Now that the drums of war are beating MOAB, ‘the mother of all bombs’, has been rolled out to complement the raw power of an opening rain of missiles, MOAB pushes towards the limits of any conventional sense of a bomb. It weighs in at nine tonnes or so and it’s its shattering blast is audible at 20 kilometres. Given that part of its role is to break down the will to resist, the mushroom cloud which follows its detonation is a special bonus.
MOAB: the acronym resonates with words and images from the tradition of the Hebrews — with Job, with Sheol, with the beginning and the end of the world. While MOAB is a monster within the family of conventional bombs it is said to be only the equivalent of a small nuclear bomb. That is to say the equal of a tactical nuclear weapon, one to be directed towards a particular target rather than an entire city or region.
Why then should one interrogate this comparison?
Cast your mind back to the fire-bombing of Dresden. As two of my colleagues have remarked, it was as if conventional weapons and their effects had crept to the edge of the nuclear age. For those who endorse this perception, the movement from conventional to nuclear weapons could be seen as a mere progression in the powers of mass killing and destruction. Yet, while that is plausible to a degree it is a false comparison. It opens a way to the return of nuclear devastation by rationalising tactical nuclear weapons, as mere equivalents to big conventional bombs. But once that door is opened, who is to say what powers of devastation may pass through at the behest of fundamentalists of more than one variety?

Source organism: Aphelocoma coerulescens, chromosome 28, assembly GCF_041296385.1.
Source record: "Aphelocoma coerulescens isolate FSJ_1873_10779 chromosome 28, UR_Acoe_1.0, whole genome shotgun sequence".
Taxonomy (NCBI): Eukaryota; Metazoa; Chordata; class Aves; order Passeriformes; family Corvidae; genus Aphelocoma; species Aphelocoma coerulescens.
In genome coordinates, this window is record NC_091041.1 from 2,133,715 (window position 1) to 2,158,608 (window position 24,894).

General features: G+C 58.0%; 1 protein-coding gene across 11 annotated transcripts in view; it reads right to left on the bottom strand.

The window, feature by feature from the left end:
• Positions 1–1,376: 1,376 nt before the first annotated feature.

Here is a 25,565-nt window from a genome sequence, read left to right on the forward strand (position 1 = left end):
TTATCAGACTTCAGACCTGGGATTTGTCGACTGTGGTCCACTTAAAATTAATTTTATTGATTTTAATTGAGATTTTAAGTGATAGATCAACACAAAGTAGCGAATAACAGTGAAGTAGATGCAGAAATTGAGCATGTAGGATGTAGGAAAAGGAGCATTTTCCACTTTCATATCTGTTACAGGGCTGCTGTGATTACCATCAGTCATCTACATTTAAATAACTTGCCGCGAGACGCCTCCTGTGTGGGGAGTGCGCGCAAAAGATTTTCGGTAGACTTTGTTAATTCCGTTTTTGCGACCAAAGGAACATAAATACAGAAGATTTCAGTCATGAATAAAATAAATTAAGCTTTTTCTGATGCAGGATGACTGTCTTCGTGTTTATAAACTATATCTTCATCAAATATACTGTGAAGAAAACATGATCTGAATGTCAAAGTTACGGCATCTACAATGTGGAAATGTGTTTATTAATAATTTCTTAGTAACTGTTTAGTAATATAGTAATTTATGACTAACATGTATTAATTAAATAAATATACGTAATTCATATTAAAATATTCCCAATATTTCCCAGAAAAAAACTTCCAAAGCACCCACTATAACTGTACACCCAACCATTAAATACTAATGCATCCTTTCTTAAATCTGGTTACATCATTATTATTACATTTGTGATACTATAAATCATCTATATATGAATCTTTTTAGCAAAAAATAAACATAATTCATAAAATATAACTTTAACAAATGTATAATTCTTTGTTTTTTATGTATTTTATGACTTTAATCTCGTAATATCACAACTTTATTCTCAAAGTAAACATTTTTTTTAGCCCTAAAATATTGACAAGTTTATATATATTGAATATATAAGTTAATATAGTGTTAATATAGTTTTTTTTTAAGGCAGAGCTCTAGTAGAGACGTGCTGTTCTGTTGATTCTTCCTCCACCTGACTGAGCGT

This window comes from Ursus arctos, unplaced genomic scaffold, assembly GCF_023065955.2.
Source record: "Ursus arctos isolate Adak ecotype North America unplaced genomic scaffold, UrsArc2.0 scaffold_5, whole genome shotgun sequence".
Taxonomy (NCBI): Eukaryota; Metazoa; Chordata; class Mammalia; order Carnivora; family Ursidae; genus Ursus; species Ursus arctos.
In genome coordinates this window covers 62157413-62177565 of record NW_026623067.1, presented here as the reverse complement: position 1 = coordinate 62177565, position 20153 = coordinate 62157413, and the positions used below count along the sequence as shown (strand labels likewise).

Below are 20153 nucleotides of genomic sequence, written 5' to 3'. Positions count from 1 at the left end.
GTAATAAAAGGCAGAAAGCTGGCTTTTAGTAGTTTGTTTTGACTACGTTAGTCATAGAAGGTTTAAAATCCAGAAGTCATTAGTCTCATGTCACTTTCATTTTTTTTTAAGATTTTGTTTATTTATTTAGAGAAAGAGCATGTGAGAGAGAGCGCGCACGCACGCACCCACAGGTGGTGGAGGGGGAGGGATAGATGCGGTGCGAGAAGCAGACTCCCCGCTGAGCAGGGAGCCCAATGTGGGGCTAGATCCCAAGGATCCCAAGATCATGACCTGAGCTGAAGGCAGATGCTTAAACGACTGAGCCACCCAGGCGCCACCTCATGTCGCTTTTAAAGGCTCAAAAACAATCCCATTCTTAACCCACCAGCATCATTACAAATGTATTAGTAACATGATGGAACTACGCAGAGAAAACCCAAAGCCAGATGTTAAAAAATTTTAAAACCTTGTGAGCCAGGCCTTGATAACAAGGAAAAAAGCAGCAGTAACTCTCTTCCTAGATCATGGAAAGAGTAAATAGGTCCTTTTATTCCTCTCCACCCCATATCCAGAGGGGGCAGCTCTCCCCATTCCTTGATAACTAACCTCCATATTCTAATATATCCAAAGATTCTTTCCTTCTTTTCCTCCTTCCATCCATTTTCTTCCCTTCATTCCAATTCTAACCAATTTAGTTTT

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In the course of the drawn-out campaign to convince a sceptical citizenry that the assault upon Iraq could be justified, weapons of mass destruction and their devastating potential in the hands of terrorists were an early focus of attention. By association, rather than by explicit argument, they were linked to the destruction of the Twin Towers, to the anxieties associated with the great loss of life and the now clearcut vulnerability to terrorist attack of densely populated centres of civilian life.
All of this did nothing to clarify just what a weapon of mass destruction is. No one stood up to declare that the use of aircraft as piloted missiles did not fit the description. Only a few remembered that in the closing stages of the war in the Pacific the Japanese had used aircraft as piloted missiles against enemy fighting ships. Even fewer pointed out that the great loss of life in the assault on the Twin Towers had nothing to do with a weapon of mass destruction.
In practice the actual points of concentration, in the efforts to verify the types of weaponry Iraq has at its disposal, are a clear guide to what the category ‘weapons of mass destruction’ includes. No one is particularly concerned with the Iraqi holdings in passenger aircraft which might be deployed as missiles. Holdings of biological and chemical weapons and any remaining means for the production of nuclear weapons are the main areas being monitored.